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Simon & Schuster recently held a breakfast for librarians to showcase its summer list. A way to build buzz and generate excitement for the objects of our desire (books!), these publishing events are a highly anticipated outing. Below are some titles to look out for. They're not in our catalog yet, but rest assured, they will be.

Black comedy takes a morbid turn in Jamie Mason’s debut novel, “Three Graves Full.” When Jason Getty slays his longtime bullying tormentor, he buries his body in the backyard. But, when landscapers find two bodies other than the one Jason knows about, Jason begins to lose his wits.

“Schindler’s List” author Thomas Keneally is back with “The Daughters of Mars” in August. Sure to be a hit, and already given a starred review by Kirkus, readers will be entranced by the story of two Australian sisters who join the Nursing Corps in 1915 and witness terrible things during World War 1.

Samantha Geimer is “The Girl,” the girl at the center of the Roman Polanski scandal. Coming in September is the memoir of Geimer, whose identity was made public by Polanski, and whose life has always been tied to the notorious director.

In the spirit of Randy Pausch’s “The Last Lecture,” comes “The Priority List,” by David Menasche. A popular Miami high school teacher, battling brain cancer, reaches out to former students, now living across the country, to find out if he has made a difference in their lives.

From the darkest realm comes the sequel to “The Shining.” Horror master Stephen King’s “Doctor Sleep,” was actually deemed too short by his longtime editor, Nan Graham. She asked for more pages. Look for it at the end of September.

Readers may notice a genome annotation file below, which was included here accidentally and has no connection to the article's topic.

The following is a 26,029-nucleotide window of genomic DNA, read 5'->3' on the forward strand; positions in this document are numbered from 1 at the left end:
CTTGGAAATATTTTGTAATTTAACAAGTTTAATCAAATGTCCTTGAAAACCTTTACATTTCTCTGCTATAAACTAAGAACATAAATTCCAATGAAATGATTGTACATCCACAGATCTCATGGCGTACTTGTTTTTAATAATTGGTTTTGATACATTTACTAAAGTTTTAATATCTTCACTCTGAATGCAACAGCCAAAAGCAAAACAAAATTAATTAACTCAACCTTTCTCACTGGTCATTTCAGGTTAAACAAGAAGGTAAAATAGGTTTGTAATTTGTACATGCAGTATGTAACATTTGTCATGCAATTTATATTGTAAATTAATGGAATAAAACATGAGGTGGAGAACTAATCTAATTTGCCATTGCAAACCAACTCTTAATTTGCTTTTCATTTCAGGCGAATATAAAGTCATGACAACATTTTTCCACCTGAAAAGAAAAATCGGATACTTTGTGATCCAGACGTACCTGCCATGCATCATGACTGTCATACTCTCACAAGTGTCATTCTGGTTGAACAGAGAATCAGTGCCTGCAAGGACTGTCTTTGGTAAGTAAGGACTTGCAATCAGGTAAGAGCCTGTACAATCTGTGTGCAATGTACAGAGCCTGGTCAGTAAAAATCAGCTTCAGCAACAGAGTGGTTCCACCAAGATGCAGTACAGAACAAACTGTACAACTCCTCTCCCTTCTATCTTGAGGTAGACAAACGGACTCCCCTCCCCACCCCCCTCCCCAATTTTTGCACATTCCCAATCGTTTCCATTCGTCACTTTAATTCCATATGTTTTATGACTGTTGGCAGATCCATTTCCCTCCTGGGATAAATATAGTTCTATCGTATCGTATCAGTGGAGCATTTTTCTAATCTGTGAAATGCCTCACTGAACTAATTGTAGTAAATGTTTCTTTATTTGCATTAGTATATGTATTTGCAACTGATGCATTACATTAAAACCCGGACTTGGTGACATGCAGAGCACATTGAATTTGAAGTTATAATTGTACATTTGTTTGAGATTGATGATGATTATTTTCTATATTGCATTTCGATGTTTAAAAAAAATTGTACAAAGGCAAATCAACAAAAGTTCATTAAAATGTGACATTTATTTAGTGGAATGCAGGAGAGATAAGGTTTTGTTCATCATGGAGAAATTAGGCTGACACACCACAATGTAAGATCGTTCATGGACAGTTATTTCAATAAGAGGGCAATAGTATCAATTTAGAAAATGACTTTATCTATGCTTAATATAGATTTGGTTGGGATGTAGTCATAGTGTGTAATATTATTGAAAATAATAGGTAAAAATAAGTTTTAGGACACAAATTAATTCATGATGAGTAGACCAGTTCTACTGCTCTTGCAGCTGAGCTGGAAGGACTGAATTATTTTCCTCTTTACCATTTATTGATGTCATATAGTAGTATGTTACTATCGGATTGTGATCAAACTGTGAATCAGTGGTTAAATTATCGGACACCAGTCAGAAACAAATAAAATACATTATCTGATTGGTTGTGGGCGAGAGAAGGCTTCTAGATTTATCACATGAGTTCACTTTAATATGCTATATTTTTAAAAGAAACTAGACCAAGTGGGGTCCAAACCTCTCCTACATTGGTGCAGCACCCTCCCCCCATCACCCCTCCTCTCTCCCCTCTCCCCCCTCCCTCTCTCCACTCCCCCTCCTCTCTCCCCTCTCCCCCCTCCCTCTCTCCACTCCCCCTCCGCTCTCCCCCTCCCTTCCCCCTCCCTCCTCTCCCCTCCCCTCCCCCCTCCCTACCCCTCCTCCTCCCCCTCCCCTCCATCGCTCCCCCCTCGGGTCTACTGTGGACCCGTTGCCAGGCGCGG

Prolific mystery author Martha Grimes takes a different turn, pairing with her son, Ken Grimes to write “Double Double: a dual memoir of alcoholism.” Due in June.

You’ve heard of the slow food movement, but have you heard of the slow medicine movement? Katy Butler’s “Knocking on Heaven’s Door: the path to a better way of death” began as a New York Times Magazine piece and strives to change how we talk about and handle end-of-life issues, out in August.

What happens when a vegan chef falls for the carnivore next door? It’s “Skinny Bitch in Love,” by Kim Barnouin, out in June.

For an insider’s look at the history of America’s most celebrated publishing house, FSG, be sure to look out for “Hothouse” by Boris Kachka, coming out in August. It's sure to be a scorcher.

William Kent Krueger has been writing for decades, but “Ordinary Grace” could be his breakout novel, coming out in March. Frank begins the season preoccupied with the concerns of any teenage boy, but when tragedy unexpectedly strikes his family— which includes his Methodist minister father; his passionate, artistic mother; Juilliard-bound older sister; and wise-beyond-his-years kid brother— he finds himself thrust into an adult world full of secrets, lies, adultery, and betrayal, suddenly called upon to demonstrate a maturity and gumption beyond his years. (publisher’s book description)